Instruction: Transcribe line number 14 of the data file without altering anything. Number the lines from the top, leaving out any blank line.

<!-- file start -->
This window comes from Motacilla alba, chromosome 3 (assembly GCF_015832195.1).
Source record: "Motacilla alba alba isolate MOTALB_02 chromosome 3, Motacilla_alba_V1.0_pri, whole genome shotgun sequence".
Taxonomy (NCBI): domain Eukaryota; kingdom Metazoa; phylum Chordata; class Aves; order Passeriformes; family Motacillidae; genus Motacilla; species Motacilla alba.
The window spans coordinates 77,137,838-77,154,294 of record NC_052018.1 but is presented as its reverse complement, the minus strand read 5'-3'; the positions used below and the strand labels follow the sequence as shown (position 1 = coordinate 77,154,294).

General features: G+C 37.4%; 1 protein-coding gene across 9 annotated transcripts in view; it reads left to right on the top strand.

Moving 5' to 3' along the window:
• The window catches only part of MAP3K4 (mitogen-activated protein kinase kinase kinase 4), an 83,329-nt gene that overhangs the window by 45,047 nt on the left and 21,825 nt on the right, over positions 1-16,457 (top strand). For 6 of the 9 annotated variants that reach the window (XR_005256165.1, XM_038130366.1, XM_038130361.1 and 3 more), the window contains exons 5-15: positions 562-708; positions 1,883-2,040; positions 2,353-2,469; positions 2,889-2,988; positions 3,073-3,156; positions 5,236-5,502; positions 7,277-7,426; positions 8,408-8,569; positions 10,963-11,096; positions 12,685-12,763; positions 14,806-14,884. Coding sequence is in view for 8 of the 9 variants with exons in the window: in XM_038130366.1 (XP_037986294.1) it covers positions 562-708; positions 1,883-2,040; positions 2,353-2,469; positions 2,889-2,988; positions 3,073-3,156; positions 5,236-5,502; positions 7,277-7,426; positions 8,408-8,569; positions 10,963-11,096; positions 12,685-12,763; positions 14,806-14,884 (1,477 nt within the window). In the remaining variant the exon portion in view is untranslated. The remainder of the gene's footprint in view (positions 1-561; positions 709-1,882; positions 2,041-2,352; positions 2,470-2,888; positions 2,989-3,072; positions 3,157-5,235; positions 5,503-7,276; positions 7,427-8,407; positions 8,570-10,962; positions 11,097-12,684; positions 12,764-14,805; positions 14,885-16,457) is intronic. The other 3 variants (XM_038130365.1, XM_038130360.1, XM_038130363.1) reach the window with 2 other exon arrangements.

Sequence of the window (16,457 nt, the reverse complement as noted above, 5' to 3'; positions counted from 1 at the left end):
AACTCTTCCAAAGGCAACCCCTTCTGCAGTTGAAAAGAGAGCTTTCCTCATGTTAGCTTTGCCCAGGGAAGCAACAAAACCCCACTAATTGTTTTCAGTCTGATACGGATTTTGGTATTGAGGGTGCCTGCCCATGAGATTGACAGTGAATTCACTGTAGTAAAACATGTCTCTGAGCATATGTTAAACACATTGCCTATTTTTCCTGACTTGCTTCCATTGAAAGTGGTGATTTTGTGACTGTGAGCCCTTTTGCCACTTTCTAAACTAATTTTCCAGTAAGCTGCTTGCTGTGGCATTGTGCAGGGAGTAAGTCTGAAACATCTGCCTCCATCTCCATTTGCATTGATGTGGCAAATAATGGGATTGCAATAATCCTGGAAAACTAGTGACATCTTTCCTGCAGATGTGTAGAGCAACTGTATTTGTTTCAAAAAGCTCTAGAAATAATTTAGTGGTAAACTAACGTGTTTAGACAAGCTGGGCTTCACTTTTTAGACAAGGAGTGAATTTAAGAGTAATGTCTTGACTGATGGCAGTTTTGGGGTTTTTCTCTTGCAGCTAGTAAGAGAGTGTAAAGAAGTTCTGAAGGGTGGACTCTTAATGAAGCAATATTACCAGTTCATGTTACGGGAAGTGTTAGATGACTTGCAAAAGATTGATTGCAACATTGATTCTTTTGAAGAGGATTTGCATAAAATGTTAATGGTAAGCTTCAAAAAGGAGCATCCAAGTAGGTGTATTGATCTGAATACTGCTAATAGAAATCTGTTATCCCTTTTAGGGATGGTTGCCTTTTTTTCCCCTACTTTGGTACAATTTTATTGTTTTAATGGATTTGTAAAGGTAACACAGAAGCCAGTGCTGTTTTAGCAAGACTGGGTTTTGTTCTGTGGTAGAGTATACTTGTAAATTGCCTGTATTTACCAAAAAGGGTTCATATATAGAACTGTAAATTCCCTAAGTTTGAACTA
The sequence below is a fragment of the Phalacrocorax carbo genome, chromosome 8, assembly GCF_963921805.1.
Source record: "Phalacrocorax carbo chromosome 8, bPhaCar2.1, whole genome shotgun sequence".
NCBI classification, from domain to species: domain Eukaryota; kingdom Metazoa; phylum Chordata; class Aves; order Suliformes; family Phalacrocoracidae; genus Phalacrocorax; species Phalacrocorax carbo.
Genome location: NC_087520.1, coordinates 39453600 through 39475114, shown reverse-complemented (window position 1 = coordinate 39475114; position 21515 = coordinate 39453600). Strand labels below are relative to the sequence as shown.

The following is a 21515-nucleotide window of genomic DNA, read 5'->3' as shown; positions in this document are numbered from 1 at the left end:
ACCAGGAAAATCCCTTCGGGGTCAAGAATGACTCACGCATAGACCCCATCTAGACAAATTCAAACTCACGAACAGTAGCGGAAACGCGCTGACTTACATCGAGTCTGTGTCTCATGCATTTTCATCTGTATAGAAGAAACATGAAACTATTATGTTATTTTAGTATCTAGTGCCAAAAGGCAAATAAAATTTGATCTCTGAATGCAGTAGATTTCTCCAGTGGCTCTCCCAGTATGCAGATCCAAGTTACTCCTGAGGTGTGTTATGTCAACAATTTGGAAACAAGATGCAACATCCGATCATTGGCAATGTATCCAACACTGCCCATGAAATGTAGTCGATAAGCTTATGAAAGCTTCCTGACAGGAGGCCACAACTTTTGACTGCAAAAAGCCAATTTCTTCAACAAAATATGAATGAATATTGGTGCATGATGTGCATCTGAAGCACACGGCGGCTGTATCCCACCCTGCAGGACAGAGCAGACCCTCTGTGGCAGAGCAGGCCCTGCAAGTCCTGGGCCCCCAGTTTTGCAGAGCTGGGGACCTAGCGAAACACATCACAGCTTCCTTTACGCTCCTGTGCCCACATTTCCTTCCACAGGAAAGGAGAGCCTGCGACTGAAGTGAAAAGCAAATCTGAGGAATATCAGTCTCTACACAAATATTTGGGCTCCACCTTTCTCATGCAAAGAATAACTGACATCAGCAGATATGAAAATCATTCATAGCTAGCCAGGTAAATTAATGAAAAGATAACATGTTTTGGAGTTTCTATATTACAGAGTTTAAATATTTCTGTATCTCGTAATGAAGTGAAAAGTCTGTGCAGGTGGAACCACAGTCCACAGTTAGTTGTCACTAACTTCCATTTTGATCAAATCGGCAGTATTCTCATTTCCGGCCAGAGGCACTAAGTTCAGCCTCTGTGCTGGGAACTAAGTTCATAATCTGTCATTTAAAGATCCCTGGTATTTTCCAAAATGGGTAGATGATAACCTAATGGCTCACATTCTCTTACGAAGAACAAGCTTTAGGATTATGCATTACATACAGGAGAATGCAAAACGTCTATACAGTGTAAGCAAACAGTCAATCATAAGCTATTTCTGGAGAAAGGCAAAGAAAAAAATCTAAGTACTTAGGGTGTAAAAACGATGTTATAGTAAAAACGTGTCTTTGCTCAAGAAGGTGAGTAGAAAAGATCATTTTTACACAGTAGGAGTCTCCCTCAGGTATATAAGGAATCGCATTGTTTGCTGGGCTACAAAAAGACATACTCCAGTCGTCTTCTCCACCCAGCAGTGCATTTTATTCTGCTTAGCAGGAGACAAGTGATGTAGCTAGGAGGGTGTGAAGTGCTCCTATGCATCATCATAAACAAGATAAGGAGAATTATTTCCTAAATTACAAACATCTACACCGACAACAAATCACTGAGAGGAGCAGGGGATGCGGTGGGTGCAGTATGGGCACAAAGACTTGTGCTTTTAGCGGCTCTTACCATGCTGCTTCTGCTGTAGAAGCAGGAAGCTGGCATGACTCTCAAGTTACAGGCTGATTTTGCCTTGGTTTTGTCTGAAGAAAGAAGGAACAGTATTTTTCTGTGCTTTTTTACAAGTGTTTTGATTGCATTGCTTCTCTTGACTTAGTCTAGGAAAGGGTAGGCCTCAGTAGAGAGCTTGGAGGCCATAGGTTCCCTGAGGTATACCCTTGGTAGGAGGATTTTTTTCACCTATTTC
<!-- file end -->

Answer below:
The following is a 21515-nucleotide window of genomic DNA, read 5'->3' as shown; positions in this document are numbered from 1 at the left end: